What food represents the American pub food experience better than the cheeseburger? A staggering 103 million of these classic sandwiches are eaten on average every day in this country. The cheeseburger appears on clothing, toys, refrigerator magnets, and even has songs written about it. But what are the origins of this nationally revered food item?
As one might guess, hamburgers (sans cheese) get their name from Hamburg, Germany, where the first in-print mention of a “Hamburg steak” was made in 1884. The term stuck, and it wasn’t long before references to a “hamburger sandwich” were being made in the Chicago Tribune. What really established the hamburger as a ground beef patty between two pieces of bread, though, was the 1904 St. Louis World’s Fair. There, the hamburger gained popularity as multiple vendors sold them to a wide audience. It wasn’t long after the World Fair that “hamburger” became a household name.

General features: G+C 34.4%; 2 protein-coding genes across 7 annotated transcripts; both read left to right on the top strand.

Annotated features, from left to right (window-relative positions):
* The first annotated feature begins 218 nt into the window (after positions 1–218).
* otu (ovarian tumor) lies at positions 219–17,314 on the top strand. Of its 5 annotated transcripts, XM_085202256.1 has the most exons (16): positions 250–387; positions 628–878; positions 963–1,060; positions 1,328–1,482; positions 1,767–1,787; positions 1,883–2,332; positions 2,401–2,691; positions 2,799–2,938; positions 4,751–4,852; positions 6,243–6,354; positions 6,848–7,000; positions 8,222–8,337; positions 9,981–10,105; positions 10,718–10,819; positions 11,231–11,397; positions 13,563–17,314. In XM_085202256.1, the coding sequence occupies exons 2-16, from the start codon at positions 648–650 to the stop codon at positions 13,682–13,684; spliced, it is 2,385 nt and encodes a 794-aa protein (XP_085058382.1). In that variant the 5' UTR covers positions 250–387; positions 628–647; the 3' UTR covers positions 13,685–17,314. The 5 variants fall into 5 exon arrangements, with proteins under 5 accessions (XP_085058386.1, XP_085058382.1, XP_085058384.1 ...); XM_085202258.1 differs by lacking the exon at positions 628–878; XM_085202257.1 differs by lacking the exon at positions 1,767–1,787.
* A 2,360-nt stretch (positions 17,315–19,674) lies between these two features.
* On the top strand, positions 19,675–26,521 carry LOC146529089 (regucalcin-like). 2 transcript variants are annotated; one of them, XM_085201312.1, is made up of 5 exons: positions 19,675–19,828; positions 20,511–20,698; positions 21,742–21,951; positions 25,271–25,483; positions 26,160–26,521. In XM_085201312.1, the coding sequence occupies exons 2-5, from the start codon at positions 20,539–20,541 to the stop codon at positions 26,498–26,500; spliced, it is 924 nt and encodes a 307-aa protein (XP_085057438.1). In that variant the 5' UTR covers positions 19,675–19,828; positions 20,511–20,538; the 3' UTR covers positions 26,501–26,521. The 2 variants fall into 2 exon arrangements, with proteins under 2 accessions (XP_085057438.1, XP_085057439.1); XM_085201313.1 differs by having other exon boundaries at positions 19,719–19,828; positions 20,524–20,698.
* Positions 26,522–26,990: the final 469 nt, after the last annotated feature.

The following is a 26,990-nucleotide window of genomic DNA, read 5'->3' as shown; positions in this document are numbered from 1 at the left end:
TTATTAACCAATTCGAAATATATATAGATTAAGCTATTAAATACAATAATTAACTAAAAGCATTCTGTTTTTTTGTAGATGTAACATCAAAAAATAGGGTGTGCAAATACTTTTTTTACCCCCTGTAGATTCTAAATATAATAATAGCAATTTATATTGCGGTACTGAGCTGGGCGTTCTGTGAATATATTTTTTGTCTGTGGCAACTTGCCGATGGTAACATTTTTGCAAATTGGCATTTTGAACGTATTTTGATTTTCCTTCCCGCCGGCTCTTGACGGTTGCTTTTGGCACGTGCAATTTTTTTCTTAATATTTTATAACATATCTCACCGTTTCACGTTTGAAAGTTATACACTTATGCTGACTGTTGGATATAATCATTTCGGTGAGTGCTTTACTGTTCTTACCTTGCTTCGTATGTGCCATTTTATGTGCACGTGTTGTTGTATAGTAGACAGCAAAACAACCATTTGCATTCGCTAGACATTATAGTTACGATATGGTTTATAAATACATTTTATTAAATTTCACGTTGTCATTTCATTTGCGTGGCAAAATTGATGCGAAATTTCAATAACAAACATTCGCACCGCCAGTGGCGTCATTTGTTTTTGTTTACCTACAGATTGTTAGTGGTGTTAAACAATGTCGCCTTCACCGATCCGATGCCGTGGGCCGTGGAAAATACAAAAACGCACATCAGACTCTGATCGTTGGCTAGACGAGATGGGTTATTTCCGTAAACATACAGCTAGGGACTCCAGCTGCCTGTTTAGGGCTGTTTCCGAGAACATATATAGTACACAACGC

Interestingly, it wasn’t until the late 1920s that the cheeseburger made an appearance. Somehow, it took two decades for people to realize the deliciousness that could be attained by simply adding a slice of cheese to a hamburger. There are multiple invention claims to both the hamburger and the cheeseburger, and they seem to have been created independently in several different times and places. Rather than trying to sort out who was the first through endless hairsplitting, it may be easier to imagine that this delicacy simply emerged from the collective American consciousness.
Today, there are many variations on the cheeseburger, served up as pub food in places like Murphy’s Taproom of Manchester, whose menu boasts no less than eleven different burgers! Stop by to try one out, and see how far the cheeseburger has come!